JSConf: JavaScript, NodeBots & yayQuery

Back in June, I attended JSConf, a three-day JavaScript Conference, where I participated in the Yammer and SpringSource track. JSConf is one of the best JavaScript conferences in the world; every talk was enlightening, every speaker was inspiring, and all the content was exceptional. I can’t even choose a favorite speaker!

Node Bots Team

The highlight of the event was the Bitovi NodeBots event on the second day. The event kicked off at 9:00 AM with an introductory course in NodeBots and how they can help us. Rick Waldron provided examples and connected us to the Johnny-Five Library to get us started.

Even though it was early, and everyone was tired, you could feel the energy and excitement in the room as we all got started. At 9:30, we randomly paired off (I worked with Nina Zakharenko) and began to build our robots. The goal of the session was to build NodeBots that could battle one another in a challenge.

The NodeBots hardware was controlled by JavaScript. Those lacking experience with Arduino or Node were excited – you could see them light up as they learned from their enthused teammates. It’s inspiring to be in a room with experienced, intelligent people who share a common passion. Watching teams morph from tired to energetic, all because of a single collaborative activity, was amazing.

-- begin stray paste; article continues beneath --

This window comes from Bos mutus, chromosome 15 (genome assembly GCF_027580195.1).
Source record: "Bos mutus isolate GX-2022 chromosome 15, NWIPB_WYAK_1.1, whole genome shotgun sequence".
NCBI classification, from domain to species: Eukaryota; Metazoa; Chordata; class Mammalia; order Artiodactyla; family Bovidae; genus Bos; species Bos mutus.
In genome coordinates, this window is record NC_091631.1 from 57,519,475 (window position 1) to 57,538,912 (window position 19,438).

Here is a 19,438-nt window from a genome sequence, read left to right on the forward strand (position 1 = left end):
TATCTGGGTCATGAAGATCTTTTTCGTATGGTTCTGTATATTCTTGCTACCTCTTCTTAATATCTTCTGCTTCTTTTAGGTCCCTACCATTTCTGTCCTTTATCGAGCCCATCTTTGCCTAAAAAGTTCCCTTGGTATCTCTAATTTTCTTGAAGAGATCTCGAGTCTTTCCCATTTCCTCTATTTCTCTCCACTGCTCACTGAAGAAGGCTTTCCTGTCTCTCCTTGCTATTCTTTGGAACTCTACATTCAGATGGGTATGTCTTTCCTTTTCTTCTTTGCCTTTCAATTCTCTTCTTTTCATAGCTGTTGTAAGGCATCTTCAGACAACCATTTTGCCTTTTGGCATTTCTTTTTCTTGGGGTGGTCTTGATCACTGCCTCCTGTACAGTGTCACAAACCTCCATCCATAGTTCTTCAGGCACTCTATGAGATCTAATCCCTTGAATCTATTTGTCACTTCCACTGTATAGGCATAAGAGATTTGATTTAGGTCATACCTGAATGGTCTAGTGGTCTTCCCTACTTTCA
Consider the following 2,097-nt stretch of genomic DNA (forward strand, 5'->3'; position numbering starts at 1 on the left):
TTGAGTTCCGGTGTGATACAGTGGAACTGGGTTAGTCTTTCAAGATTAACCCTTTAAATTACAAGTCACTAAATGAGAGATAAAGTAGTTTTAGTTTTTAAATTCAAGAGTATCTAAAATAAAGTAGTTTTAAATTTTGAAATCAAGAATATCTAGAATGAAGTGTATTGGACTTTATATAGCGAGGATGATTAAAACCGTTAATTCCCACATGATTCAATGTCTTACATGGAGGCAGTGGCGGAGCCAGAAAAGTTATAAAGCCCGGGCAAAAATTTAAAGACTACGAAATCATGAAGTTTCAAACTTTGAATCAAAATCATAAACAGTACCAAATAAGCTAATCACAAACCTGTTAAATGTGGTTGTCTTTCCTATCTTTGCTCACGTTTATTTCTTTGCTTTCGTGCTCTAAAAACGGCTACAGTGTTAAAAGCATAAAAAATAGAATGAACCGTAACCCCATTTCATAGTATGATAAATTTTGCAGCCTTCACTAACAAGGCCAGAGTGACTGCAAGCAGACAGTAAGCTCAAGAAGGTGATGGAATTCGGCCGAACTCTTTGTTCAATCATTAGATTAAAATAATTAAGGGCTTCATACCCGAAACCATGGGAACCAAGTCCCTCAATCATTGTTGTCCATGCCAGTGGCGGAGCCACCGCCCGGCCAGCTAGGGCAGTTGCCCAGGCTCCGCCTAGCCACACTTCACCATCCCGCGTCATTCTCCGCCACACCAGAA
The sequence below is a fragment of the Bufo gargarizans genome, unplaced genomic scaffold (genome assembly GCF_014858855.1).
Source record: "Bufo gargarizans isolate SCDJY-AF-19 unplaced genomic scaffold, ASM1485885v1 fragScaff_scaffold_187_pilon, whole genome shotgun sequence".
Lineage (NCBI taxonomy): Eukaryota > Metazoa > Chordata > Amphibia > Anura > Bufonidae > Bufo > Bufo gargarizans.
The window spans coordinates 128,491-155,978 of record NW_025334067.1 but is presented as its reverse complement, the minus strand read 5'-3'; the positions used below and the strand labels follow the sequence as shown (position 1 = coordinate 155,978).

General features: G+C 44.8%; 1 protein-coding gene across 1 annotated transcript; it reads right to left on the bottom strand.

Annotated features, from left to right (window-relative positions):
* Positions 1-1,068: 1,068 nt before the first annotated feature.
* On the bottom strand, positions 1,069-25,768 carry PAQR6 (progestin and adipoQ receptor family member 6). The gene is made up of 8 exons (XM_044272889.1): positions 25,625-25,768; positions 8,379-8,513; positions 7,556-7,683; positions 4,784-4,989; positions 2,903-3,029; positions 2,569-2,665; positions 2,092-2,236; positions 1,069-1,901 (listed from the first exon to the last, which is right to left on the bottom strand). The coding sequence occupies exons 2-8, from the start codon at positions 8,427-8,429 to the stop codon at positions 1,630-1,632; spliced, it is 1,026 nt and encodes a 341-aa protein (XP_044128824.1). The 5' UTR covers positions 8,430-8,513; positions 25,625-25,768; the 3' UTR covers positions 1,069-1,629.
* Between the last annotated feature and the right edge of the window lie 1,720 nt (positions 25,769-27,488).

Arduino was interfaced with JavaScript right from Node, which is significant: while it’s not the first time Arduino and JavaScript have been combined, it is the first time they were combined right from Node. Our team’s robot was the first time Rick Waldron has seen the Johnny-Five Library used to interface two Arduino Boards together. We essentially created a patch for Johnny-Five, getting the library to work with two boards.

We spent most of the day getting our boards working. Even though we ran out of time to make a scoop, which would have  picked up enemy bots, we actually ended up placing third! I’m really proud of our placement – I have never worked with Arduino, and we were competing with experienced teams.

The last day was a review of the two earlier days, with some great surprise guests. Brendon Eich, the creator of JavaScript, dropped by, as did Erich Gamma, one of the Internet’s “founding four,” who walked through a demo of TypeScript. Another surprise visitor was Google’s Paul Irish (a huge name in the JavaScript Community), who gave an incredible and hilarious presentation for yayQuery.


JSConf raised my bar for JavaScript programming. The opportunity to take part in a conference where everyone is sincerely enthused about the topic was phenomenal. While I had to leave early to head to the White House Hackathon, the presentations and the activities I participated in were some of the best I’ve experienced.

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